What is the worst skin care advice for your face?
Marino says one of the worst pieces of skin care advice you often find on social media is to use products on the skin that are not designed for that purpose. Here’s why: “When you DIY your skincare, you open yourself up to allergic reactions, rebound effects, exacerbating the issue at hand, stripping the skin, destroying the skin barrier, creating microtears, congestion, and breakouts,” she says. And when there are thousands of high-quality and effective skincare products on the market that are tested and safe to use on the skin, she says it just doesn’t make sense to put random household items like glue on your skin.
For this reason, Marino stresses the importance of only taking skin advice from actual skin care professionals such as dermatologists and estheticians. “While TikTok skin trends look fun and interesting, we need to start respecting our skin as our body‘s largest organ,” she says. “Our skin is a reflection of our overall health and should be treated as a long-term investment not a fad. Quick, cheap and trendy aren’t it when it comes to skin, health and longevity, so all of these hacks and trends are gonna be a hard no for me.”
Bad Skin Care Hacks Experts Recommend Avoiding, and What To Do Instead
Don’t: Use honey for acne
Do: Use Benzoyl Peroxide
Honey does have antibacterial properties—it’s called liquid gold for a reason!—but its effects are limited, and you can get more done with less work. Instead, try his recommendation: benzoyl peroxide. While honey may help heal skin wounds, benzoyl peroxide has been clinically proven to be an effective first-line treatment for acne. Perhaps save the honey for your tea?
Don’t: Use lemon juice for dark spots
Do: Use tretinoin, hydroquinone, and azelaic acid
Vitamin C serum is often used for dark spots, so vitamin C-rich lemon juice should work in its stead, right…? Not so much. Dr. Shah says to avoid this citrusy solution, as it can be a massive irritant to your beautiful face. Instead of making skin-care lemonade out of life’s lemons, try his recommendations: tretinoin, hydroquinone, azelaic acid.
Tretinoin is a prescription-strength retinoid that can promote cellular turnover, thus helping to brighten the skin by inhibiting melanin production. Hydroquinone is another prescription product that bleaches the skin. And azelaic acid—which you don't need a 'script for—is a gentle acid that can help lighten hyperpigmentation caused by acne.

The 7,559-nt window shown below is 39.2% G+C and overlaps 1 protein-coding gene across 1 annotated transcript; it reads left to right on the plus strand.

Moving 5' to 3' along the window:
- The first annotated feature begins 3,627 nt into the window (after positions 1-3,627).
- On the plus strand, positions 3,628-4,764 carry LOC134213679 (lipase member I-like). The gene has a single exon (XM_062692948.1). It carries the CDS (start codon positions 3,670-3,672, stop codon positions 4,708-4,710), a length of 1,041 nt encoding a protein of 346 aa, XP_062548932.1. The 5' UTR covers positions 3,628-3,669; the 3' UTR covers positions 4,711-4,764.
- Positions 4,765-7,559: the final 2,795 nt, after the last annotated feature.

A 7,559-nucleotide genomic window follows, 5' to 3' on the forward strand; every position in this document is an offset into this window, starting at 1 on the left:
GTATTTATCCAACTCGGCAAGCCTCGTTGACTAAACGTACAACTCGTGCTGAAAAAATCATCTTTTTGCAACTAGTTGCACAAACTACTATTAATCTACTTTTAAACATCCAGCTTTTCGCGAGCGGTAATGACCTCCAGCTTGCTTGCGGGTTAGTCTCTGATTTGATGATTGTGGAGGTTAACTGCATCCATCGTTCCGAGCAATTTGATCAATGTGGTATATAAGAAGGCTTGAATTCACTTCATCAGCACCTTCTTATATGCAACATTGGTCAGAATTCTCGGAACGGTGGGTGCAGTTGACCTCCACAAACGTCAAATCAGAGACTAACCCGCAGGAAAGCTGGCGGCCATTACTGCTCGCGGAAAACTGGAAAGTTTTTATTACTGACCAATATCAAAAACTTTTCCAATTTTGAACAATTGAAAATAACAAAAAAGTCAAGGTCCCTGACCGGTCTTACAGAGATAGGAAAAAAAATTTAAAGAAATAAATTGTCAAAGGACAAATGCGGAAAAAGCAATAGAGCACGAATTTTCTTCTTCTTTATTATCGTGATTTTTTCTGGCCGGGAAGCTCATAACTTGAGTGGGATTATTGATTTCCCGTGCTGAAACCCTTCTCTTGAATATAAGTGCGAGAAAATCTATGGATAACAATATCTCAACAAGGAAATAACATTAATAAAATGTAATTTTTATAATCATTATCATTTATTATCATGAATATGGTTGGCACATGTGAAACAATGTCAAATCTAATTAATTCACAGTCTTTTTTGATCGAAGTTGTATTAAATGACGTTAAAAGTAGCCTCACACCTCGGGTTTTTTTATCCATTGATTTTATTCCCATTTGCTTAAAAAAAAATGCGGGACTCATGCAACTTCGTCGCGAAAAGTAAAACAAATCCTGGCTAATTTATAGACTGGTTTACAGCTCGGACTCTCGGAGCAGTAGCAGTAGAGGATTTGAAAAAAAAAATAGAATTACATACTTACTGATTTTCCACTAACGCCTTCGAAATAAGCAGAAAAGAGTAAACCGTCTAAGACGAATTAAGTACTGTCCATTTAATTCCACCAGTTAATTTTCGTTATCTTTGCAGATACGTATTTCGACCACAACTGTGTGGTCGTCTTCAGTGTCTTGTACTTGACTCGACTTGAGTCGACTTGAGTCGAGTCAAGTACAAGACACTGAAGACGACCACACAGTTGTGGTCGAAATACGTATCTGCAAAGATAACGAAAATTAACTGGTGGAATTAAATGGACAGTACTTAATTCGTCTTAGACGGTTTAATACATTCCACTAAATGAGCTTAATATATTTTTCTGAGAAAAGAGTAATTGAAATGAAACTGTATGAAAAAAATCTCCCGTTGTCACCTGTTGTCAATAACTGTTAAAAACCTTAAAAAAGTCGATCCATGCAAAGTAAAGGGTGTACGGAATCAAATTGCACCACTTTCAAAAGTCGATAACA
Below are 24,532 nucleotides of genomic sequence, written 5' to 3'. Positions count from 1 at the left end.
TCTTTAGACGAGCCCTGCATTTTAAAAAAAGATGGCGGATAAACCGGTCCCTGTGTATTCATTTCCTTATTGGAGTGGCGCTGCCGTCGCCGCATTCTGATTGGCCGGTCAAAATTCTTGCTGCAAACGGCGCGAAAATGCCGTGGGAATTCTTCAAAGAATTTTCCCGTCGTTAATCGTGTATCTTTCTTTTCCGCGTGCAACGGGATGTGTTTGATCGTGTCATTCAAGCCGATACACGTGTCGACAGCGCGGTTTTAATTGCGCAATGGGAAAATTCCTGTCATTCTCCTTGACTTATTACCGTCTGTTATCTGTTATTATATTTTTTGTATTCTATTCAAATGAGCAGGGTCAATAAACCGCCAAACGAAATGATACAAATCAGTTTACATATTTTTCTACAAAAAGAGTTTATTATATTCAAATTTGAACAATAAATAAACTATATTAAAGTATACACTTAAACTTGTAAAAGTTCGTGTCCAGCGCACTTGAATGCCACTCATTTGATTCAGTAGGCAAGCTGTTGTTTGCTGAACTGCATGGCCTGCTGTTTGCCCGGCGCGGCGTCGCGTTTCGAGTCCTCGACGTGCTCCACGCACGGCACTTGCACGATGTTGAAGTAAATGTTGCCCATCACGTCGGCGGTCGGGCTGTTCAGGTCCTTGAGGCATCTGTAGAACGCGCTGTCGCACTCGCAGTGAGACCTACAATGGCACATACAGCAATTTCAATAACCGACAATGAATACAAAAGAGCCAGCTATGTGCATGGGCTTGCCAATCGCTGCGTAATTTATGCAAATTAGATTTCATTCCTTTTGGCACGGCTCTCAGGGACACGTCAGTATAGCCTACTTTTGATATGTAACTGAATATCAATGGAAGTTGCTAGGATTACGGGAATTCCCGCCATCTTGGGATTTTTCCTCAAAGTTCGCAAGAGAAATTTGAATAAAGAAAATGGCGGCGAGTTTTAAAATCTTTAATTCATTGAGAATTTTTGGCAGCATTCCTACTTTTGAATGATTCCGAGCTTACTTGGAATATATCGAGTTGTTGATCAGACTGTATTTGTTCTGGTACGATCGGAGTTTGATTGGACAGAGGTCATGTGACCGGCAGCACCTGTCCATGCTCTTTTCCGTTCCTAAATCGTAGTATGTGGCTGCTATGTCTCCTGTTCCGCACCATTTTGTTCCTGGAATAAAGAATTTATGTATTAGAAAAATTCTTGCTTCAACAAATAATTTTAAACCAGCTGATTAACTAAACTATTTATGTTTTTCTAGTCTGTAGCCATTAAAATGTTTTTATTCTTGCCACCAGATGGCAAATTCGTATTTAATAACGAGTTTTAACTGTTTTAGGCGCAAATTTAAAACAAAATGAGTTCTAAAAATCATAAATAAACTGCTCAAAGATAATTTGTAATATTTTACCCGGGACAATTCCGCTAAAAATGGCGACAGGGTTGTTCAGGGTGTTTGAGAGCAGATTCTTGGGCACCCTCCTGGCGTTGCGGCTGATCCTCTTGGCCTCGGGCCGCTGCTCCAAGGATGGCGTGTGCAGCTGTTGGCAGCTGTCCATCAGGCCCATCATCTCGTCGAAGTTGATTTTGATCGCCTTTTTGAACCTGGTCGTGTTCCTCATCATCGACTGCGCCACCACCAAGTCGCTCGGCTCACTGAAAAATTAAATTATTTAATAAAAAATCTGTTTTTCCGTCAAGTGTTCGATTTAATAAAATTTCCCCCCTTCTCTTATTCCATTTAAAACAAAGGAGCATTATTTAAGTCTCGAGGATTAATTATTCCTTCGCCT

Don’t: Use tape for wrinkles
Do: Use tretinoin and SPF
So, tape can limit facial movement (sounding a bit like Botox, here!), but like with honey, Dr. Shah says that using it to smooth out your wrinkles has limited efficacy. His swap: the “much more effective” tretinoin (yet another time to use retinol), and the ultimate dermatology solution: sunscreen. Studies over time have shown that SPF has the power to slow down aging, and could even reverse signs of aging. Apply it daily and you'll be able to stave off wrinkles over time, which means you won't even need to think about using tape on your face in the long run.
Don’t: Use deodorant on the face
Do: Use a face primer
Not only is this kind of gross (deodorant is for your armpit, not your face), but Marino says applying deodorant on the face will occlude the skin with all the fragrance and ingredients it contains. Instead, opt for an actual face primer designed to be used on the skin.
Don’t: Use rubbing alcohol as toner
Do: Reach for an actual face toner
Using rubbing alcohol (the kind you buy at the drugstore and use to disinfect cuts and scrapes) as a toner on the skin is another skin care hack popping up online. Marino strongly advises against this. “Alcohol will strip the skin, drying it out,” she says. The better option? Use a skin toner that’s appropriate for your skin’s needs.
Don’t: Use dental floss or glue to remove blackheads
Do: Get a facial